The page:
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EVALUATION OF THE EFFECT OF POLICY CHANGE ON PHYSICAL CONTACTS IN YOUTH ICE HOCKEY USING VIDEO ANALYSIS
  1. Maciej Krolikowski1,6,
  2. Brent Hagel1,2,3,5,
  3. Luc Nadeau4,
  4. Luz Palacios-Derflingher1,5,
  5. Carolyn Emery1,2,3,5,6
  1. 1Sport Injury Prevention Research Centre, Faculty of Kinesiology, Calgary, Canada
  2. 2Departments of Pediatrics, Cumming School of Medicine, University of Calgary, Calgary, Canada
  3. 3Alberta Children's Hospital Research Institute, Cumming School of Medicine, University of Calgary, Calgary, Canada
  4. 4Department of Physical Education, Faculty of Education Science Université Laval, Calgary, Canada
  5. 5Community Health Sciences, Cumming School of Medicine, Calgary, Canada
  6. 6Hotchkiss Brain Institute, Cumming School of Medicine, University of Calgary, Calgary, Canada

    Abstract

    Background Policy disallowing body checking in youth ice hockey significantly reduces the risk of injury and concussion. Based on video analysis, frequency and intensity of player to player physical contacts (PCs) are higher in Pee Wee players (ages 11–12) in leagues allowing body checking, however this has not been examined in Bantam leagues (ages 13–14).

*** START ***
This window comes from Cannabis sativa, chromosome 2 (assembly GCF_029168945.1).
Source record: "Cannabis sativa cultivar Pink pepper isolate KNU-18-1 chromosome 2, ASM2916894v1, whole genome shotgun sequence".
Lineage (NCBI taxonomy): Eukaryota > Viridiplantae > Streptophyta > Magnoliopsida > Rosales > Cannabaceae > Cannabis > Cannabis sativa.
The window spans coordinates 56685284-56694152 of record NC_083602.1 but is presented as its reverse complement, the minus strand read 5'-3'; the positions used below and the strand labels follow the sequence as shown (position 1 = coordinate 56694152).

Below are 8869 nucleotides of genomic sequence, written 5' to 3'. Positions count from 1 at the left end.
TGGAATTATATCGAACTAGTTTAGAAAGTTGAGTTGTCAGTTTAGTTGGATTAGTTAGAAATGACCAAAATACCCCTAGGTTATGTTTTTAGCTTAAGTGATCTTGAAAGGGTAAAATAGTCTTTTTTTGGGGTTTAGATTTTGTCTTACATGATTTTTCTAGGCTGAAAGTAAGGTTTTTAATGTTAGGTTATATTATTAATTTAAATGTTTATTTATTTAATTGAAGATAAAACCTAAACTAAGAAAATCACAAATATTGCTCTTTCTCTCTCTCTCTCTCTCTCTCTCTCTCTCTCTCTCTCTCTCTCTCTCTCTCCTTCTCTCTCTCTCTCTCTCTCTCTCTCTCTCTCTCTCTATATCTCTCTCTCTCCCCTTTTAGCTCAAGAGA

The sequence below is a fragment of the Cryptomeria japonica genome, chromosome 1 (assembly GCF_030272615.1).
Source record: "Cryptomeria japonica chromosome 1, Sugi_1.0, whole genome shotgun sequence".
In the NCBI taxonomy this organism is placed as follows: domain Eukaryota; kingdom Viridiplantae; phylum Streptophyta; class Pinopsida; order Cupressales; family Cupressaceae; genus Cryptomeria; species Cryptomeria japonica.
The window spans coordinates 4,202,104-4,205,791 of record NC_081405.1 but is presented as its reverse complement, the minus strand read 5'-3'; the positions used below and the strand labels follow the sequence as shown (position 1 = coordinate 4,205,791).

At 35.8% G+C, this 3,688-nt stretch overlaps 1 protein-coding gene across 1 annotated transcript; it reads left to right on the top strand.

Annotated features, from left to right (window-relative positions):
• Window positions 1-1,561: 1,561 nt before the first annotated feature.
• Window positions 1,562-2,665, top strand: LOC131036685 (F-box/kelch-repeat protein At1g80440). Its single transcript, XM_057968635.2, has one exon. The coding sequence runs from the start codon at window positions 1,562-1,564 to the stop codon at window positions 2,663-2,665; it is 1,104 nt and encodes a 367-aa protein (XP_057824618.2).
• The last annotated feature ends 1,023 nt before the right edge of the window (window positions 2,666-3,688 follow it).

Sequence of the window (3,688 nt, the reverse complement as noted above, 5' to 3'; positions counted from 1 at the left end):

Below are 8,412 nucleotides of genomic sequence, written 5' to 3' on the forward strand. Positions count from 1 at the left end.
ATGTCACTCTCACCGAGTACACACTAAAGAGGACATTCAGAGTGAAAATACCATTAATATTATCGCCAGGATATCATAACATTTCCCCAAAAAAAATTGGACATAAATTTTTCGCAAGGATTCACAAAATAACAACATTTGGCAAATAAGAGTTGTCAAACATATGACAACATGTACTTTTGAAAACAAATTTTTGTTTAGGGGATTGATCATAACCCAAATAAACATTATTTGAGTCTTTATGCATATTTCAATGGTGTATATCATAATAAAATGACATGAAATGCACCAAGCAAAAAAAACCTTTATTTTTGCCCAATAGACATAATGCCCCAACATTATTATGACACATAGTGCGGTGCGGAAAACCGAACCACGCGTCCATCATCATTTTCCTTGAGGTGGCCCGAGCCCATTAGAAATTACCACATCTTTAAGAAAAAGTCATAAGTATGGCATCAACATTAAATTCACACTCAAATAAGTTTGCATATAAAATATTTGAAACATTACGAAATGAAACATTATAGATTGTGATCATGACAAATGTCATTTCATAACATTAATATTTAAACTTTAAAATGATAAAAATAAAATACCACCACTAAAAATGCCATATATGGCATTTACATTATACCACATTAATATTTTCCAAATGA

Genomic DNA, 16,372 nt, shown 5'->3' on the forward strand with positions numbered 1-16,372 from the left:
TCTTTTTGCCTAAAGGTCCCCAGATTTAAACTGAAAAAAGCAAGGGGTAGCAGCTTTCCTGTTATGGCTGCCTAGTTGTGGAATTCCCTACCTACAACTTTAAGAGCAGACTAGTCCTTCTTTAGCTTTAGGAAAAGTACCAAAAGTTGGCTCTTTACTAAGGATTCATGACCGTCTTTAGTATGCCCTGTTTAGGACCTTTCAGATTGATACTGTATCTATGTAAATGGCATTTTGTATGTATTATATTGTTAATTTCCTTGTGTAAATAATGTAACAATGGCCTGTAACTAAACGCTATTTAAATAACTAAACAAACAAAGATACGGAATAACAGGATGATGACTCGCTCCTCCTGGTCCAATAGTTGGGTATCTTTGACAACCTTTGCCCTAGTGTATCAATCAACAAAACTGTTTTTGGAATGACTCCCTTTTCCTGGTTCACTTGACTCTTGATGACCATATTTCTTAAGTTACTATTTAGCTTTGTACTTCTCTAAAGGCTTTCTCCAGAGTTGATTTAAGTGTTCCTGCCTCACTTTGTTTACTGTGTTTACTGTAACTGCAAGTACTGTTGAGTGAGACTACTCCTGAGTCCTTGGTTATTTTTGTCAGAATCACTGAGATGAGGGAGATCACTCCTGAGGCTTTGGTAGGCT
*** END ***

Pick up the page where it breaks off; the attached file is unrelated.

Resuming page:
Objective To determine the association between body checking policy and the frequency and intensity of physical contacts in Bantam ice hockey players (ages 13–14).

    Design Cohort study.

    Setting Ice hockey arenas.

    Participants Thirteen non-elite (lowest 60% by division of play) Bantam ice hockey games in Calgary, Alberta, Canada (2014–15 season) and 13 non-elite games in Vancouver, British Columbia, Canada (2014–15 season) were videotaped.

    Intervention Policy allowed body checking in Calgary and not Vancouver in the non-elite levels (2014–15).

    Main Outcome Measurements Incidence rate ratios [IRRs] (adjusted for player position) were estimated using multiple Poisson regression to examine the effect of body checking policy on player-to-player PCs [levels 1–5 with increasing intensity (levels correspond to 4–5 body checking)] and hooking/slashing behaviours.

    Results Lower rates of higher intensity contacts (levels 4–5 body checking) were observed in Bantam ice hockey players in a league where body checking was disallowed [IRR=0.09; 95% CI: 0.05–0.15]. Players in a league where body checking was disallowed, however, had significantly higher rates of hooking and slashing behaviours [IRR=1.81; 95% CI: 1.33–2.47].

    Conclusions Bantam ice hockey players in a league where policy disallowed body checking are at a lower risk of high intensity physical contacts, but commit higher rates of hooking and slashing behaviours. This research informs the mechanisms explaining injury risk reduction related to body checking policy change and have important national public health implications for policy decisions related to rule enforcement in youth sport.

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